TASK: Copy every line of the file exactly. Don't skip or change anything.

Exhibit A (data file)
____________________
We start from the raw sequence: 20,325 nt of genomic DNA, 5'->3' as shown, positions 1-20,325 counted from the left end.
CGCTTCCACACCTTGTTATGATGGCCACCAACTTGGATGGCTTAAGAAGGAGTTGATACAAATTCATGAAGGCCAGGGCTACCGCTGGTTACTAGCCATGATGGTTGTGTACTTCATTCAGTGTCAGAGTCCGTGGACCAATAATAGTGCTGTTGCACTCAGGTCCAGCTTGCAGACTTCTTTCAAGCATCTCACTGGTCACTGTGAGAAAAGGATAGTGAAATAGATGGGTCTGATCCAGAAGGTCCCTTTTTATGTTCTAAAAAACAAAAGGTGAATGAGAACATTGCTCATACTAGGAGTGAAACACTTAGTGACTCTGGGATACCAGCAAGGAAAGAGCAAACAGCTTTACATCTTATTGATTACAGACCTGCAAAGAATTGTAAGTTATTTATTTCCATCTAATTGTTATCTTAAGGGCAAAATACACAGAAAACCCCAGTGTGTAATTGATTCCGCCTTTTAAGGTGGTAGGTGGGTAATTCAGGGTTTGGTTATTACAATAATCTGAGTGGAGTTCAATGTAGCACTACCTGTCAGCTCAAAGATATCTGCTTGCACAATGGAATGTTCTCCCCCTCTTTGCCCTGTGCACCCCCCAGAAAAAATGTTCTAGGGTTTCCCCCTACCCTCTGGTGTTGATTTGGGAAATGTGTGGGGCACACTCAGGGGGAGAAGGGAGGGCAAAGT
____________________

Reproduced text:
We start from the raw sequence: 20,325 nt of genomic DNA, 5'->3' as shown, positions 1-20,325 counted from the left end.
CGCTTCCACACCTTGTTATGATGGCCACCAACTTGGATGGCTTAAGAAGGAGTTGATACAAATTCATGAAGGCCAGGGCTACCGCTGGTTACTAGCCATGATGGTTGTGTACTTCATTCAGTGTCAGAGTCCGTGGACCAATAATAGTGCTGTTGCACTCAGGTCCAGCTTGCAGACTTCTTTCAAGCATCTCACTGGTCACTGTGAGAAAAGGATAGTGAAATAGATGGGTCTGATCCAGAAGGTCCCTTTTTATGTTCTAAAAAACAAAAGGTGAATGAGAACATTGCTCATACTAGGAGTGAAACACTTAGTGACTCTGGGATACCAGCAAGGAAAGAGCAAACAGCTTTACATCTTATTGATTACAGACCTGCAAAGAATTGTAAGTTATTTATTTCCATCTAATTGTTATCTTAAGGGCAAAATACACAGAAAACCCCAGTGTGTAATTGATTCCGCCTTTTAAGGTGGTAGGTGGGTAATTCAGGGTTTGGTTATTACAATAATCTGAGTGGAGTTCAATGTAGCACTACCTGTCAGCTCAAAGATATCTGCTTGCACAATGGAATGTTCTCCCCCTCTTTGCCCTGTGCACCCCCCAGAAAAAATGTTCTAGGGTTTCCCCCTACCCTCTGGTGTTGATTTGGGAAATGTGTGGGGCACACTCAGGGGGAGAAGGGAGGGCAAAGT